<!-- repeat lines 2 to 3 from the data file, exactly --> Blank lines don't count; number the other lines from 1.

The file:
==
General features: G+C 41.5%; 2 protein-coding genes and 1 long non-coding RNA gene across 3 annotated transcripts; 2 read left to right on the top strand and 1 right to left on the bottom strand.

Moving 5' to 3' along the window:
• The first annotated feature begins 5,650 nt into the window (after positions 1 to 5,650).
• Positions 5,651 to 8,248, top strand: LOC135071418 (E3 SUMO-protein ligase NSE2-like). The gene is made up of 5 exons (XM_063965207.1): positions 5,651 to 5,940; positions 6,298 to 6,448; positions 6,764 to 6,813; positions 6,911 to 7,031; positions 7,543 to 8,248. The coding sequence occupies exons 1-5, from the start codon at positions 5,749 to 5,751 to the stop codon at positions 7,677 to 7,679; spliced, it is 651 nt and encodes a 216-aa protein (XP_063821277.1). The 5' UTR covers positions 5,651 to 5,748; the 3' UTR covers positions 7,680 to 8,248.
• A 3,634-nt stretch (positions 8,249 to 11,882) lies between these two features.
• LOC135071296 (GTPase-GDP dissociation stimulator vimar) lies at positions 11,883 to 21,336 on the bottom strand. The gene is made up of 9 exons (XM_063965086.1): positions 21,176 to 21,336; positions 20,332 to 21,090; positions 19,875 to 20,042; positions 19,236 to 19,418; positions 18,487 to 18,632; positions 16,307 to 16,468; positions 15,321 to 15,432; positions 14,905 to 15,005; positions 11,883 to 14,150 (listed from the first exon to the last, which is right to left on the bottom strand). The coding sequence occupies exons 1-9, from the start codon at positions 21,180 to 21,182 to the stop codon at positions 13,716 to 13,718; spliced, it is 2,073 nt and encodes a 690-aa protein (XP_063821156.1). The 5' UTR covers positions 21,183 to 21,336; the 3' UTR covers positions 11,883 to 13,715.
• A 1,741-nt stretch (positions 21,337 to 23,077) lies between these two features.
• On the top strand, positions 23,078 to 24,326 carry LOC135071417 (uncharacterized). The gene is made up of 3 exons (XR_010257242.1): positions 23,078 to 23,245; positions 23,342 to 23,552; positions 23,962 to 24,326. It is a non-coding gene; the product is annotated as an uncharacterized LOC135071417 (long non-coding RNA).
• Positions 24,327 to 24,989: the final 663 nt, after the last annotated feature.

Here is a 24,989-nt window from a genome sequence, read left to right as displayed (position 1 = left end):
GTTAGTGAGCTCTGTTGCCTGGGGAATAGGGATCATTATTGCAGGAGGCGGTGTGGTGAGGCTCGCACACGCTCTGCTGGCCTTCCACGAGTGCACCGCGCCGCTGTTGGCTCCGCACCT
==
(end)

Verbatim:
Moving 5' to 3' along the window:
• The first annotated feature begins 5,650 nt into the window (after positions 1 to 5,650).